The Story of 'Il Campanello'

Donizetti's Il Campanello di Notte (The Night Bell) was so successful that its premiere was revived every year for a whole decade after it took place in 1836 at the Teatro Nuovo in Naples. Five days after its world premiere, it was performed at the Lyceum Theatre in London. Nowadays, the average opera aficionado has likely never heard of Campanello as it is rarely performed. On the other hand, the extenuating personal and socio-economic circumstances under which this one-act farce was composed are quite interesting. Campanello was conceived during a highly creative and successful decade for Donizetti, along with masterworks such as Anna Bolena (1830), L'Elisir d'amore (1832), Lucia di Lammer

The Story of 'Gianni Schicchi'

For the casual operagoer, the name “Puccini” is synonymous with tragedy. Young artists in poverty. Tuberculosis. Cross-cultural bigamy...

Opera: not just for the wealthy elite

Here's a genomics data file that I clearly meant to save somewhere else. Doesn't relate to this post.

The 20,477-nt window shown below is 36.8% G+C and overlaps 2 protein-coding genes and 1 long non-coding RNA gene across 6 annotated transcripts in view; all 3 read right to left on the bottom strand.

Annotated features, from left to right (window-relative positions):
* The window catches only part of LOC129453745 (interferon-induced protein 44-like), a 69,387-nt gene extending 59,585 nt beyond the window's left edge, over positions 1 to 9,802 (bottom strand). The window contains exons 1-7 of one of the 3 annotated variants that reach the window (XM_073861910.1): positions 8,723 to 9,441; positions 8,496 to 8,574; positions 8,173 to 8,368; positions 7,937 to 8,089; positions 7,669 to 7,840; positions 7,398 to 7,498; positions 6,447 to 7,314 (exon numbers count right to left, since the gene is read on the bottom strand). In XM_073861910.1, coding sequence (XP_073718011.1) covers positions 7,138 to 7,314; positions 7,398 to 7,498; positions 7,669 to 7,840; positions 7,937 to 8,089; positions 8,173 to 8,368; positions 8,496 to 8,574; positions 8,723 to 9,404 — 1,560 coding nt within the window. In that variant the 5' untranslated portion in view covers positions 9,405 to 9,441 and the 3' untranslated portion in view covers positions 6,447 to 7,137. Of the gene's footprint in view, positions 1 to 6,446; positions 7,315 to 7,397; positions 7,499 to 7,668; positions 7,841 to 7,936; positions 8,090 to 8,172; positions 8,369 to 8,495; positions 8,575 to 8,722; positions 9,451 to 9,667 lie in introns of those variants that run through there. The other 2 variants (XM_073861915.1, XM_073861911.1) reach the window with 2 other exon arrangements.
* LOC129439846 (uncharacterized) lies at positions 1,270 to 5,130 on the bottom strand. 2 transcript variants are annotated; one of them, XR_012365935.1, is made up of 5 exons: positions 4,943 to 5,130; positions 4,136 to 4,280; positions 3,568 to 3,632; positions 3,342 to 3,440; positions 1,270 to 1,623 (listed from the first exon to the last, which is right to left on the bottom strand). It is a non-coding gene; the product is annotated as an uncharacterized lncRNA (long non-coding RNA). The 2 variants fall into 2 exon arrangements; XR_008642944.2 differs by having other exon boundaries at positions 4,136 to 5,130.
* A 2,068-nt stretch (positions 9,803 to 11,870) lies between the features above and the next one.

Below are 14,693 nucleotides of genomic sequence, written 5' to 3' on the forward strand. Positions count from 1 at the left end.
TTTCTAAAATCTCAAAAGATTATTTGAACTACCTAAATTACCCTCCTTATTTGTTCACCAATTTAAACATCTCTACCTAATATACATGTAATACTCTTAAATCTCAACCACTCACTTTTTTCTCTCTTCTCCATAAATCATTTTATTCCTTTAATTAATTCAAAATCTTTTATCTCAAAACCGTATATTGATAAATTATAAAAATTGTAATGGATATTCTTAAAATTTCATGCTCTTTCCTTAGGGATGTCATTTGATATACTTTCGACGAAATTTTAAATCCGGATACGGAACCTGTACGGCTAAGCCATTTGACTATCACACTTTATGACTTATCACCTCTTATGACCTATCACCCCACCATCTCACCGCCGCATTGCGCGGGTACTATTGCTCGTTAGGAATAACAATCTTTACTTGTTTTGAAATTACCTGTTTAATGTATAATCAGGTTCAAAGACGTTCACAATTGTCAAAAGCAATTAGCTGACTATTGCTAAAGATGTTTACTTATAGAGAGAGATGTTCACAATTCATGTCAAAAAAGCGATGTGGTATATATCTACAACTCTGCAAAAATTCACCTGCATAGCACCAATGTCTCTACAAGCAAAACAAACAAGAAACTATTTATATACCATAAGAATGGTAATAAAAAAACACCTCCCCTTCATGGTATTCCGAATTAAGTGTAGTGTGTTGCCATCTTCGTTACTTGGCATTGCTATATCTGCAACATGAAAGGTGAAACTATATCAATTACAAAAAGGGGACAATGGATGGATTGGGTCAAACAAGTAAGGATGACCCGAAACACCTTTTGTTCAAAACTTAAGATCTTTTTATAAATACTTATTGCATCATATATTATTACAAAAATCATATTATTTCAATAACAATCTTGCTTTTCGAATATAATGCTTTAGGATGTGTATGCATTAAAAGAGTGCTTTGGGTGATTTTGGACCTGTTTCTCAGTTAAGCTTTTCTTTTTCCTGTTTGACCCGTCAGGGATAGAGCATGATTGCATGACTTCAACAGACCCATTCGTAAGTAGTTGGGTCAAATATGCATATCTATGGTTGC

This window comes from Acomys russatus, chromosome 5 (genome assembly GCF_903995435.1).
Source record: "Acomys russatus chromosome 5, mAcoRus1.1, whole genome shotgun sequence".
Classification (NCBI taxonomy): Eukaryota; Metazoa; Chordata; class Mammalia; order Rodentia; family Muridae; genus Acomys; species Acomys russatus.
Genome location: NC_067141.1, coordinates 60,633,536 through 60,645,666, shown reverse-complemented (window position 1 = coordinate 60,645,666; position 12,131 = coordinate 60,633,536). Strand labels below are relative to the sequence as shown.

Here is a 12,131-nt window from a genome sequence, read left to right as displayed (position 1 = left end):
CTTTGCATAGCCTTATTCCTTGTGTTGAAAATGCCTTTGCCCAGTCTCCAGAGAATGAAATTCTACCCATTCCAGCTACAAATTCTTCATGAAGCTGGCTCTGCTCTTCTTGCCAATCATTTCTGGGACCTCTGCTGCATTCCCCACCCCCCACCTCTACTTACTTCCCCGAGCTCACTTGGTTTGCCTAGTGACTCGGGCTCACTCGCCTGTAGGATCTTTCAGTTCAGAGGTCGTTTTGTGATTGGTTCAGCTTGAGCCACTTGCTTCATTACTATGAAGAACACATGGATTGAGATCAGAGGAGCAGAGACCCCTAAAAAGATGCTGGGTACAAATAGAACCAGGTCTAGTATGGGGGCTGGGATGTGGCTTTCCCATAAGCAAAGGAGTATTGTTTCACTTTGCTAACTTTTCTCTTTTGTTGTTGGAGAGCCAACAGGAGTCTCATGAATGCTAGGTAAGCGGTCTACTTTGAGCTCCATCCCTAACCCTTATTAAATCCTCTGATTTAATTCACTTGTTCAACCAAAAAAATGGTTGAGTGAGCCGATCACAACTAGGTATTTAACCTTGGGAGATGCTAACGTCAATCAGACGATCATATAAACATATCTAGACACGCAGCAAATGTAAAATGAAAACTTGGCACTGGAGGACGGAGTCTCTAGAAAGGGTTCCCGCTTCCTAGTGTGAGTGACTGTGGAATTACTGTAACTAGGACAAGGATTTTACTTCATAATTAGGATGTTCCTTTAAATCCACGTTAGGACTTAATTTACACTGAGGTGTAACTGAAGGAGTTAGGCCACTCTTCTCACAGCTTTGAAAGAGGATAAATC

Narrative storytelling sits at the heart of human existence. Professional sports would not exist were it not for the narratives we build around it. History is the narrative of what happened before us. Even the way we perceive our own lives is often through narrative. Sung theatre is just another medium for narrative, albeit one with a legacy of over 400 years. Why is it that opera is treated so differently than other forms of musical storytelling, specifically its closest analog, musical theatre? In the early days of opera, it was an art form exclusively for the massively wealthy. Rich nobles would commission new works, and then pay all of the costs of production. Then they would present the

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